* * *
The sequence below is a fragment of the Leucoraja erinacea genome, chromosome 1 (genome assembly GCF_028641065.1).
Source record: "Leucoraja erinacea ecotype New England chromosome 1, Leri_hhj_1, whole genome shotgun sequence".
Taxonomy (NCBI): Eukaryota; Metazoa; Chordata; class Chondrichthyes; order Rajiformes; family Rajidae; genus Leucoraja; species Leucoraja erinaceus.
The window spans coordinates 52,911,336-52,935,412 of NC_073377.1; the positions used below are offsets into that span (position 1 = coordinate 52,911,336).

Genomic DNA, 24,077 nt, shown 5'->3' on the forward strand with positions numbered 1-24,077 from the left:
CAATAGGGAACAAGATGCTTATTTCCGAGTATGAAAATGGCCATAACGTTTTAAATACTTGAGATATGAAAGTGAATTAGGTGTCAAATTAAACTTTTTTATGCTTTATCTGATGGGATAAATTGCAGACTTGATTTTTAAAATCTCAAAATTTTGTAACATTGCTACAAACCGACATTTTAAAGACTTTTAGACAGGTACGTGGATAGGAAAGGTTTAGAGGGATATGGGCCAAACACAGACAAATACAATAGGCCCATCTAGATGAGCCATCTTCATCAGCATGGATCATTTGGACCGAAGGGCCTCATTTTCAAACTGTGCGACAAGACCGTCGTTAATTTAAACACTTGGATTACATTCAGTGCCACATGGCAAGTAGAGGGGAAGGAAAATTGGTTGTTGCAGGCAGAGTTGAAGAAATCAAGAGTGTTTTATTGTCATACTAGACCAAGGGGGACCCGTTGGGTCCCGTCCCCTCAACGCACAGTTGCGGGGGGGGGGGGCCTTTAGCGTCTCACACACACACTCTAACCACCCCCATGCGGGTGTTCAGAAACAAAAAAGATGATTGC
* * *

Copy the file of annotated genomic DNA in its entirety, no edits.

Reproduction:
The sequence below is a fragment of the Leucoraja erinacea genome, chromosome 1 (genome assembly GCF_028641065.1).
Source record: "Leucoraja erinacea ecotype New England chromosome 1, Leri_hhj_1, whole genome shotgun sequence".
Taxonomy (NCBI): Eukaryota; Metazoa; Chordata; class Chondrichthyes; order Rajiformes; family Rajidae; genus Leucoraja; species Leucoraja erinaceus.
The window spans coordinates 52,911,336-52,935,412 of NC_073377.1; the positions used below are offsets into that span (position 1 = coordinate 52,911,336).

Genomic DNA, 24,077 nt, shown 5'->3' on the forward strand with positions numbered 1-24,077 from the left:
CAATAGGGAACAAGATGCTTATTTCCGAGTATGAAAATGGCCATAACGTTTTAAATACTTGAGATATGAAAGTGAATTAGGTGTCAAATTAAACTTTTTTATGCTTTATCTGATGGGATAAATTGCAGACTTGATTTTTAAAATCTCAAAATTTTGTAACATTGCTACAAACCGACATTTTAAAGACTTTTAGACAGGTACGTGGATAGGAAAGGTTTAGAGGGATATGGGCCAAACACAGACAAATACAATAGGCCCATCTAGATGAGCCATCTTCATCAGCATGGATCATTTGGACCGAAGGGCCTCATTTTCAAACTGTGCGACAAGACCGTCGTTAATTTAAACACTTGGATTACATTCAGTGCCACATGGCAAGTAGAGGGGAAGGAAAATTGGTTGTTGCAGGCAGAGTTGAAGAAATCAAGAGTGTTTTATTGTCATACTAGACCAAGGGGGACCCGTTGGGTCCCGTCCCCTCAACGCACAGTTGCGGGGGGGGGGGGCCTTTAGCGTCTCACACACACACTCTAACCACCCCCATGCGGGTGTTCAGAAACAAAAAAGATGATTGC